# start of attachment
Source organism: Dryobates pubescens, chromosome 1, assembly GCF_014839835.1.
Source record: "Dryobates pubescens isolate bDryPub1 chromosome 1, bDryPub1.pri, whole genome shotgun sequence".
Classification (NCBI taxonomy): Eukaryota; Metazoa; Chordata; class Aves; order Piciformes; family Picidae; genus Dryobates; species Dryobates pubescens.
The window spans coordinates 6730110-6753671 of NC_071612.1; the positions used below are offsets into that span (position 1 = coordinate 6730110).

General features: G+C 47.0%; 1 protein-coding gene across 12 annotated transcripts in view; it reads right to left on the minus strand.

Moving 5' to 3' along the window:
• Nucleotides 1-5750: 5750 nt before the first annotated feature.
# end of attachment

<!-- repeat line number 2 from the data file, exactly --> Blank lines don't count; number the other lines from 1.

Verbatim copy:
Source record: "Dryobates pubescens isolate bDryPub1 chromosome 1, bDryPub1.pri, whole genome shotgun sequence".